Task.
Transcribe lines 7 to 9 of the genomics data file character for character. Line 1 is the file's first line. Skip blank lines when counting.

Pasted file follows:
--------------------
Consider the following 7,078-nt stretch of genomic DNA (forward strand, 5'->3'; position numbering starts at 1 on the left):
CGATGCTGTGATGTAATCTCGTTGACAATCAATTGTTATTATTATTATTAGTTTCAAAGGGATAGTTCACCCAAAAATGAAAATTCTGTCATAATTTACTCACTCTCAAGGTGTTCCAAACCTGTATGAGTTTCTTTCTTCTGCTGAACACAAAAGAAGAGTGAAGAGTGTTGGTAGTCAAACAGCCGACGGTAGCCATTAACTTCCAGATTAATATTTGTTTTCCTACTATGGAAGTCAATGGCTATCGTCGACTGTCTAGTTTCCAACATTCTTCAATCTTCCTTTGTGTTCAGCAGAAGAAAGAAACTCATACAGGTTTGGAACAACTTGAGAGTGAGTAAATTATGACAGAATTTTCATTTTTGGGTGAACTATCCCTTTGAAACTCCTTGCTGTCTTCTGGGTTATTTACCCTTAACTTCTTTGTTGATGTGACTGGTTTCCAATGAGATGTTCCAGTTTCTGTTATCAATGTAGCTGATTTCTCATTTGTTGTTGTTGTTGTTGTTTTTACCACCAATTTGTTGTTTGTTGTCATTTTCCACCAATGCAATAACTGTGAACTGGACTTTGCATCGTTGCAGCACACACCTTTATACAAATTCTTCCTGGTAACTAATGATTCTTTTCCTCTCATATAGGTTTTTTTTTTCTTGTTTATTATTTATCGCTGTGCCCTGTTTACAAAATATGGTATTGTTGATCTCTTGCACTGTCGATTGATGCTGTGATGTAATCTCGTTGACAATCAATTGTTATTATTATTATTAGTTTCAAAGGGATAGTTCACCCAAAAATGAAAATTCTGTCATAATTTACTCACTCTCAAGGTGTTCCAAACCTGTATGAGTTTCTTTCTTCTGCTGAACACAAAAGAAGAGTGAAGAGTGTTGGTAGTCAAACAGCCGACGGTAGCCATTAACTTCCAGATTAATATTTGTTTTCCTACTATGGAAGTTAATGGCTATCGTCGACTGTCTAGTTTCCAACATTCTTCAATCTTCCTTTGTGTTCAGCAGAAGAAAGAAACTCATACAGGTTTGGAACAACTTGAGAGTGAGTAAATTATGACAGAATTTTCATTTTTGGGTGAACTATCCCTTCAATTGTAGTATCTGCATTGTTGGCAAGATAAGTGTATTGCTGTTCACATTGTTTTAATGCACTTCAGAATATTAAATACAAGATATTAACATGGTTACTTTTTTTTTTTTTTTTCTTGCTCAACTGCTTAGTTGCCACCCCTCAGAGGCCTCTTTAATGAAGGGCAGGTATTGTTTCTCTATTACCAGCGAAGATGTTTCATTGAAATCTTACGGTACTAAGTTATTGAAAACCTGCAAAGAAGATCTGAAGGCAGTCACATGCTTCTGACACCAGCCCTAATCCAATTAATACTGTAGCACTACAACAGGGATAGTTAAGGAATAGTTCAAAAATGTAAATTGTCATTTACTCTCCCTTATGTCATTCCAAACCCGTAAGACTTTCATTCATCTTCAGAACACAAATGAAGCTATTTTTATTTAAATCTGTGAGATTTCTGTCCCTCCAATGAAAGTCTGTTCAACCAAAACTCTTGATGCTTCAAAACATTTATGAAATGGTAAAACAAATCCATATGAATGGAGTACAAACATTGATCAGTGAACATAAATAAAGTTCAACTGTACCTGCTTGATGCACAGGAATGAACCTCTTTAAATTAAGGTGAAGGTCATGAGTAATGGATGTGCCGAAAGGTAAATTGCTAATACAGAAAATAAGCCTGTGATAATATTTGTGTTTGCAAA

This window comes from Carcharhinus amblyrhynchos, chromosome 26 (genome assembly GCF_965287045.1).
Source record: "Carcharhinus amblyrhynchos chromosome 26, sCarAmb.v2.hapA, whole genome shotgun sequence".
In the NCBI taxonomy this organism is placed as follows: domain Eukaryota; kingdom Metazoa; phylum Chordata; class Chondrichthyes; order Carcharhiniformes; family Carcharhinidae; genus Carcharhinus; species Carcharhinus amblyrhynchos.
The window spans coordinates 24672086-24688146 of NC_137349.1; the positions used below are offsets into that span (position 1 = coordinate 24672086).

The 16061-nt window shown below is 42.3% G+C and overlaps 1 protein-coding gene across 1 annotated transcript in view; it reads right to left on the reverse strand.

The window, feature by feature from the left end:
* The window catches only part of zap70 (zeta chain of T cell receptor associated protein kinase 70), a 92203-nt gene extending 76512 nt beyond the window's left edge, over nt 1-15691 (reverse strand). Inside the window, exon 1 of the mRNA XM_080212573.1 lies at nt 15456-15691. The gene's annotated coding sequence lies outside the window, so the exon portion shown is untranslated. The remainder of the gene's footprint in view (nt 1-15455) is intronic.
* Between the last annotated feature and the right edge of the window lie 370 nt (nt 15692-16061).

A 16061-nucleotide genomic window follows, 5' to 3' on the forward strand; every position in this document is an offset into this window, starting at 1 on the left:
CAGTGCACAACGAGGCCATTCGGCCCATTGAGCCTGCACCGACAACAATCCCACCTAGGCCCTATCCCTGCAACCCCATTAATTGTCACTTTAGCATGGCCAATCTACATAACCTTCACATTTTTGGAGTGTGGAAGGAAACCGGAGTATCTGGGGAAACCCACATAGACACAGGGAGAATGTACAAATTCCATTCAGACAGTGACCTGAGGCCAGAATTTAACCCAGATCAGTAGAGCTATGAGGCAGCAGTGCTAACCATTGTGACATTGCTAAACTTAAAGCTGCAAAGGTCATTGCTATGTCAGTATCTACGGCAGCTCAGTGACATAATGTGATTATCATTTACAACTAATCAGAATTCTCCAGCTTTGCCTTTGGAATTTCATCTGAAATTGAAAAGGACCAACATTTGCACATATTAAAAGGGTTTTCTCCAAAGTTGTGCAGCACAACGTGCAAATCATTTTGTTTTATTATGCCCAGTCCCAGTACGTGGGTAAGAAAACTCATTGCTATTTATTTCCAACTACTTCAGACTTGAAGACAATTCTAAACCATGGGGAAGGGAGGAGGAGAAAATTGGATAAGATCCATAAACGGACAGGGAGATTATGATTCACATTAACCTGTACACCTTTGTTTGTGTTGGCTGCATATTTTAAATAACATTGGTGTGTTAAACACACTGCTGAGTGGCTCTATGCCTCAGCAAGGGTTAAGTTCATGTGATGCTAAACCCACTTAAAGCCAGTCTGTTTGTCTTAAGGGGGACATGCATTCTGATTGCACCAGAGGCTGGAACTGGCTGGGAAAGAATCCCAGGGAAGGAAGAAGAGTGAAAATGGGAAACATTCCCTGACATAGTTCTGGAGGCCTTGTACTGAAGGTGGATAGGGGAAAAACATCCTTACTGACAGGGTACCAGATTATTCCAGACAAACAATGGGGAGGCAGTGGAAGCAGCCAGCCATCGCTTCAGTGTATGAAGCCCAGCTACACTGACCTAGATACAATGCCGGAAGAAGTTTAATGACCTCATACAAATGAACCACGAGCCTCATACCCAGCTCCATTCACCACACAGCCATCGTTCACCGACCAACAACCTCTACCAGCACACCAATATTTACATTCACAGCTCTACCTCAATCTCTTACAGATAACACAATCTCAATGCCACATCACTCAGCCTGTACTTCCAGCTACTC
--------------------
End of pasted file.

The 16061-nt window shown below is 42.3% G+C and overlaps 1 protein-coding gene across 1 annotated transcript in view; it reads right to left on the reverse strand.

The window, feature by feature from the left end:
* The window catches only part of zap70 (zeta chain of T cell receptor associated protein kinase 70), a 92203-nt gene extending 76512 nt beyond the window's left edge, over nt 1-15691 (reverse strand). Inside the window, exon 1 of the mRNA XM_080212573.1 lies at nt 15456-15691. The gene's annotated coding sequence lies outside the window, so the exon portion shown is untranslated. The remainder of the gene's footprint in view (nt 1-15455) is intronic.